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Research Vision

We strive to investigate the expressive and strategic possibility of games through interdisciplinary study and our strategic location in the nation's capital.

  • Interdisciplinary fields include human-computer interaction, strategic communication, artificial intelligence, civic engagement, decision science, journalism, user experience, art, design, education, and health.
  • Our partners and funders range from the Knight Foundation to the National Institutes of Health, to Educational Testing Service, Games for Change and more.
  • Our approach includes investigating research questions through designs built in our studio.
  • Our goal is to advance theory that guides policy, improves design quality, and advances our understanding of games as a cultural form.
Game Lab Blog

Learn about projects from Game Lab faculty and students, recent and upcoming events, the DC gaming community and more on our blog.

Blog

The Power of Games to Connect Communities

Play deepens our sense of place, introduces neighbors, and circulates stories.

Benjamin Stokes studies how games can be used as a tool to make positive changes in the real world by improving local economies, breaking down cultural and social barriers and empowering and connecting communities. He recently received a grant from the Knight Foundation and Niantic, Inc. to investigate how augmented reality and games like Pokémon Go can be leveraged to build future cities that are stronger, smarter, and healthier.

RESEARCH QUESTIONS

We ask, "How can games and play be used to affect player interest, activities and opinions?" For more information, visit the JoLT program or contact Lindsay Grace.

We ask, "How do games fit into the context of art, media, and other cultural artifacts? How can game makers help leading cultural institutions address games?" For an example of this cultural work, see our Smithsonian event page. Review work by Lindsay Grace. Contact Chris Totten about his writing and games.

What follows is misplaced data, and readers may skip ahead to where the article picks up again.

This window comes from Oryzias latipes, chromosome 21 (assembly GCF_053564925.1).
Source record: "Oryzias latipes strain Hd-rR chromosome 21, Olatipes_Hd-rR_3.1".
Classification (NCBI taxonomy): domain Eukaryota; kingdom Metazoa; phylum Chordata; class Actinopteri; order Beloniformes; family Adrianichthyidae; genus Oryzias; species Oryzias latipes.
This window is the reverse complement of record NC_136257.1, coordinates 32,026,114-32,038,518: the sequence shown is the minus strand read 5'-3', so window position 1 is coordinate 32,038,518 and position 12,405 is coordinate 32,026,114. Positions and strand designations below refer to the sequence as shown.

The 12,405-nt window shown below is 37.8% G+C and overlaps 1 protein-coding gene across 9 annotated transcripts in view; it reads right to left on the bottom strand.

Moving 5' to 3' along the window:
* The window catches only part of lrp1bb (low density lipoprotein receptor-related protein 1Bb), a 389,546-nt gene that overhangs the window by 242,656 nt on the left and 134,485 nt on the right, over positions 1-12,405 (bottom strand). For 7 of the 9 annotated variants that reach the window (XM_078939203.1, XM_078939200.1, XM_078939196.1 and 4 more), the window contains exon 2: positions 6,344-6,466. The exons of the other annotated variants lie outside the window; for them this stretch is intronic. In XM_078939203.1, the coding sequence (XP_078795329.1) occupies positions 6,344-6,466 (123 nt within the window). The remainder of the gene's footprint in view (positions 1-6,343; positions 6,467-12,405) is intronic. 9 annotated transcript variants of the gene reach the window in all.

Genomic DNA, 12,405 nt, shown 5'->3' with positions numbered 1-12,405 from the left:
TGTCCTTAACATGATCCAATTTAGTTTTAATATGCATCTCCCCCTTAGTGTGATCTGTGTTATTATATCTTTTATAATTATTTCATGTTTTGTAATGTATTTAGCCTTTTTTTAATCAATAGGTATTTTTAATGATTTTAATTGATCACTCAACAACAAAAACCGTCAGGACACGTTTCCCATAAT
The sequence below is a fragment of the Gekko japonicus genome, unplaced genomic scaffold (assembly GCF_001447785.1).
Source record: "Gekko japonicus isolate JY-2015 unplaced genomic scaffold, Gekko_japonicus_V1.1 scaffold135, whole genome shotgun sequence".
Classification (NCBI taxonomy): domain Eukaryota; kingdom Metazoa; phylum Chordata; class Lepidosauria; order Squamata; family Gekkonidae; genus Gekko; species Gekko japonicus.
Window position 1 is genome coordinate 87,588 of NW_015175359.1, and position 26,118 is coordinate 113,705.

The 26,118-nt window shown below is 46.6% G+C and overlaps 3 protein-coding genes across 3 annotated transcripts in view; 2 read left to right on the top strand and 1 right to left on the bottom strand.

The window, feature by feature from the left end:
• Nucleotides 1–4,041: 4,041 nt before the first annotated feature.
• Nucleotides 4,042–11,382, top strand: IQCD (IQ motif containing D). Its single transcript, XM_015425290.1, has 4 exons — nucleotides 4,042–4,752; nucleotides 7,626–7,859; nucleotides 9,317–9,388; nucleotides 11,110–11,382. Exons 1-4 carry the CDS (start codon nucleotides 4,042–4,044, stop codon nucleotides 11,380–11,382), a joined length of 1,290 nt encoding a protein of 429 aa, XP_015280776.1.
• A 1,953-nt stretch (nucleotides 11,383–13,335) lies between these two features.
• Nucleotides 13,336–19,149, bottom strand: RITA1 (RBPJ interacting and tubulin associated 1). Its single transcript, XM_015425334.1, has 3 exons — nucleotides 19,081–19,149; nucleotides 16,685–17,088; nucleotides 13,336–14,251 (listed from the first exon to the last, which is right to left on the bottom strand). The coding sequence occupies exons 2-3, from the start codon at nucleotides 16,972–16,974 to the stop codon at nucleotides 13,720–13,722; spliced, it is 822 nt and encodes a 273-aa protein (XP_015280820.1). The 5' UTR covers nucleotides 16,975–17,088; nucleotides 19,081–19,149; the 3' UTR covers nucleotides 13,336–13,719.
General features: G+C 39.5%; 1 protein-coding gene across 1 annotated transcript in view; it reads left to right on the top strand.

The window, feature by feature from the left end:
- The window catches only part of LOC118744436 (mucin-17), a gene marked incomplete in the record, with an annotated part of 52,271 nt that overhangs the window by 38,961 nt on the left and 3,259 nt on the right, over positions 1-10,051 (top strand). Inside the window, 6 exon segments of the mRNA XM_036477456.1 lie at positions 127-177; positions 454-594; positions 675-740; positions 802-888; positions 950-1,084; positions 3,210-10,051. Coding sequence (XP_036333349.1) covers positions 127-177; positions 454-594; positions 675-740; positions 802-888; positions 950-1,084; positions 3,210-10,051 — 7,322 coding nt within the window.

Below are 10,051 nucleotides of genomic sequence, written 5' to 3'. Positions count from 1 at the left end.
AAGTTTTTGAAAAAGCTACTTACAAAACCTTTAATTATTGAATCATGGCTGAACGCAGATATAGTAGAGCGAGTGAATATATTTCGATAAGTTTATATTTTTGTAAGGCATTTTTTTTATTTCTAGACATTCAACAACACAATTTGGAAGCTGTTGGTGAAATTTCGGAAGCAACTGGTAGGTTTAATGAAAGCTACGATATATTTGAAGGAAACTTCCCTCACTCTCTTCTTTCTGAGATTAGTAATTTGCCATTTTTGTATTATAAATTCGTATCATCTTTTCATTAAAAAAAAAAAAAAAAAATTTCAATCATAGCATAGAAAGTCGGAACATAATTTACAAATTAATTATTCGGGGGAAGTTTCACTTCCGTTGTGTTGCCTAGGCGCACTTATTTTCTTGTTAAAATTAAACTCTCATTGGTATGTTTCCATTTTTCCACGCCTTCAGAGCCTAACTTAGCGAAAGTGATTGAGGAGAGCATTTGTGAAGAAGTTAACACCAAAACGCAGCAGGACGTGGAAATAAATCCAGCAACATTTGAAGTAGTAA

Currently being explored in several classes and with collaborators in the DC area. We are continuing a related course on games and rhetoric in the spring of 2016, taught by Michael Treanor.

We ask, "Can we develop gaming therapies that improve health outcomes by aligning game level progressions with clinical goals, for example, a gaming therapy to reduce severe anxiety in children?" AU-NIH Health Game Project, for more information contact Bob Hone.

We ask, "How can playable models of sociocultural systems uniquely inform players’ understanding of the world? Can humanities and social science be combined with artificial intelligence techniques to enhance character believability, social interaction and storytelling?" For more information, contact Michael Treanor or Josh McCoy.

We ask, "How can games strengthen local networks, building cohesion and community to empower historically marginalized neighborhoods and deepen our sense of place?" For example, see Faculty Forum talk by Benjamin Stokes.